Radon is a naturally occurring radioactive gas that can cause lung cancer. Radon gas is inert, colorless and odorless. Most radon exposure occurs inside homes, schools and workplaces. Radon gas becomes trapped indoors after it enters buildings through cracks and other holes in the foundation. Indoor radon can be controlled and managed with proven, cost-effective techniques.
Breathing radon over time increases your risk of lung cancer. Radon is the second leading cause of lung cancer in the United States. Nationally, the EPA estimates that about 21,000 people die each year from radon-related lung cancer.
Radon is a naturally occurring radioactive gas produced by the breakdown of uranium in soil, rock, and water. Air pressure inside your home is usually lower than the pressure in the soil around your home’s foundation. Because of this difference in pressure, your house acts like a vacuum, drawing radon in through foundation cracks and other openings. Because radon is a gas, it can seep from the ground into the air in a house. The primary way that radon enters a house is through the foundation (crawl space, basement) by a variety of paths:
· cracks in basement floors
· sump pumps
· exposed soil
· construction joints (mortar, floor-wall)
· loose fitting pipes
Radon may also enter the air of a house from well water, but this is a minor source compared to that coming in through the foundation.
Radon is the leading cause of lung cancer for non-smokers and the second leading cause of lung cancer for the general population according to the American Lung Association. The Surgeon General and EPA recommend testing for radon and reducing radon in homes that have high levels. Fix your home if your radon level is confirmed to be 4 picocuries per liter (pCi/L) or higher. Radon levels less than 4 pCi/L still pose a risk, and in many cases may be reduced. If you smoke and your home has high radon levels, your risk of lung cancer is especially high.
In El Paso County, over half of all the homes tested between 2011-2015 had high levels of radon. Radon levels vary greatly from home to home. El Paso County and the state of Colorado are in “Zone 1” according to the EPA. This means the state and county have a potential for very high radon levels.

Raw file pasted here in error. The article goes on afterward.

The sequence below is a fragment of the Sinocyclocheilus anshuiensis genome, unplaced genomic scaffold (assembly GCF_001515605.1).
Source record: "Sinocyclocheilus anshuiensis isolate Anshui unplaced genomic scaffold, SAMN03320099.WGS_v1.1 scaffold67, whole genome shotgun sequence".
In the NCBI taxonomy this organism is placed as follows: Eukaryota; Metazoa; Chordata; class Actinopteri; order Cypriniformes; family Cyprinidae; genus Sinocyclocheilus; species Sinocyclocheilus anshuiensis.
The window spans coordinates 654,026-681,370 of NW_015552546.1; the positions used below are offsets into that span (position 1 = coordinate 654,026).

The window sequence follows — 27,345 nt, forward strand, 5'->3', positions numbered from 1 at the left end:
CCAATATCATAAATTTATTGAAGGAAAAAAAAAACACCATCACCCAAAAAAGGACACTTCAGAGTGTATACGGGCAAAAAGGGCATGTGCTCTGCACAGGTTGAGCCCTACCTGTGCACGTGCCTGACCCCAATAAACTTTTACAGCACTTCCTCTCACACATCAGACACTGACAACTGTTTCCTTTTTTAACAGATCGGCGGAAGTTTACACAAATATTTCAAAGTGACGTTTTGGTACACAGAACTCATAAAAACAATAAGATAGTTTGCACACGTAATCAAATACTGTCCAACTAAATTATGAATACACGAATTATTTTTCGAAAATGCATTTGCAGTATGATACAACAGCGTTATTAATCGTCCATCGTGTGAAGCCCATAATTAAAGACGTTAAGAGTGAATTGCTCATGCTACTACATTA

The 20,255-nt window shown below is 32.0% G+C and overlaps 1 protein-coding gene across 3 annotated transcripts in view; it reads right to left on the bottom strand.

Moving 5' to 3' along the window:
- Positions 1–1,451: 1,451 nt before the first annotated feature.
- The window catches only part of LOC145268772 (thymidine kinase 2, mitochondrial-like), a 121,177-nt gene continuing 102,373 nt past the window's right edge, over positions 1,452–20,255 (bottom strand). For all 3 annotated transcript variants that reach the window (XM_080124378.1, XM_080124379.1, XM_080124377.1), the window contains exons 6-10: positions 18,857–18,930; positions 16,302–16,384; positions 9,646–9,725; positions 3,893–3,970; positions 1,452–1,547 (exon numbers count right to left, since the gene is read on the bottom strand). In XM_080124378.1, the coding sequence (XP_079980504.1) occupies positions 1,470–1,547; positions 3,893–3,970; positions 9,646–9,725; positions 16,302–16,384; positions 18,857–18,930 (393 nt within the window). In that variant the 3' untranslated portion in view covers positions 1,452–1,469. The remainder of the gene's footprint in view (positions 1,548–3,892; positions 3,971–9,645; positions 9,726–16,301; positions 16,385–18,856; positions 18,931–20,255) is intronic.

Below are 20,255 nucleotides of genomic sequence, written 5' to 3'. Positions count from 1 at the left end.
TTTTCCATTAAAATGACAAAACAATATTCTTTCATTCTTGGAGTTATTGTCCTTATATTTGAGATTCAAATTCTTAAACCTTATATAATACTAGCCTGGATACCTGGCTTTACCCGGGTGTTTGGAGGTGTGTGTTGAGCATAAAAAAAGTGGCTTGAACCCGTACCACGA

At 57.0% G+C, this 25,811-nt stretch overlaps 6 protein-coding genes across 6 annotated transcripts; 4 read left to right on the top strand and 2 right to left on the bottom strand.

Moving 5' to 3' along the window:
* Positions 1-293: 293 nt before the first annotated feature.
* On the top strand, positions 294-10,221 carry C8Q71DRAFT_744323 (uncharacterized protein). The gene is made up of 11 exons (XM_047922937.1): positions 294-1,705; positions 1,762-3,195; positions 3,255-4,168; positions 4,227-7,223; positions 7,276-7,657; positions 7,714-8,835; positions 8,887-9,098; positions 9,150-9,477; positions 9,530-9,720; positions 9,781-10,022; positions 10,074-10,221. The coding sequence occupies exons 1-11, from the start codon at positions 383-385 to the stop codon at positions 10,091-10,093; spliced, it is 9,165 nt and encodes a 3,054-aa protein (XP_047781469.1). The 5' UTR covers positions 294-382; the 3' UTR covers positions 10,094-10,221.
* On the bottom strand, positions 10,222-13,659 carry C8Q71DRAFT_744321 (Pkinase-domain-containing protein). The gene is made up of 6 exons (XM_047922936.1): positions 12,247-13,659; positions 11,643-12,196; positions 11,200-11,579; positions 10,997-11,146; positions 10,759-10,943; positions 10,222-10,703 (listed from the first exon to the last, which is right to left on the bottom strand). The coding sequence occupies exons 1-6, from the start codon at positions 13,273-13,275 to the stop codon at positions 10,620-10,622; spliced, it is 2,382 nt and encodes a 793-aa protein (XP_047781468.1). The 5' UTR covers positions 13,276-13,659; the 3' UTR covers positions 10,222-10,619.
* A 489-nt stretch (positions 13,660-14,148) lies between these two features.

The American Lung Association recommends that all homes in Zone 1 be tested for radon and the U.S. Surgeon General warns that radon is the second leading cause of lung cancer in the nation. Radon reduction systems can reduce radon levels by up to 99 percent but require special knowledge and skills to design and install.
It’s not enough to go through a private skills training course to become a certified RADON inspector or mitigator! Only that understanding and skill which comes with higher education and experience in a multi-disciplinary approach can effectively mitigate this hazard in your homes. A simple certificate and patch on the shoulder is NOT indicative of such experience. Who will you trust with your life?
RADON Gas is a degradation product of Uranium, a radioactive element that is ubiquitous throughout the granite core of the Rocky Mountains. EPA recommends homes be fixed if the radon level is 4 pCi/L (pico Curies per Liter) or more. Because there is no known safe level of exposure to radon, EPA also recommends that Americans consider fixing their home for radon levels between 2 pCi/L and 4 pCi/L.
The U.S. Environmental Protection Agency (US EPA) and the Surgeon General’s Office have estimated that as many as 20,000 lung cancer deaths are caused each year by radon. Radon is the second leading cause of lung cancer. Radon-induced lung cancer costs the United States over $2 billion dollars per year in both direct and indirect health care costs. (Based on National Cancer Institute statistics of 14,400 annual radon lung cancer deaths – Oster, Colditz & Kelley, 1984).
According to the US EPA, nearly 1 in 3 homes checked in seven states and on three Indian lands had screening levels over 4 pCi/L, the EPA’s recommended action level for radon exposure. The alpha radiation emitted by radon is the same alpha radiation emitted by other alpha generating radiation sources such as plutonium.
A family whose home has radon levels of 4 pCi/L is exposed to approximately 35 times as much radiation as the Nuclear Regulatory Commission would allow if that family was standing next to the fence of a radioactive waste site (25 mrem limit, 800 mrem exposure).
An elementary school student that spends 8 hours per day and 180 days per year in a classroom with 4 pCi/L of radon will receive nearly 10 times as much radiation as the Nuclear Regulatory Commission allows at the edge of a nuclear power plant (25 mrem limit, 200 mrem exposure).
Most U.S. EPA lifetime safety standards for carcinogens are established based on a 1 in 100,000 risk of death. Most scientists agree that the risk of death for radon at 4 pCi/L is approximately 1 in 100. At the 4 pCi/L EPA action guideline level, radon carries approximately 1000 times the risk of death as any other EPA carcinogen. It is important to note that the action level is not a safe level, as there are no “safe” levels of radon gas.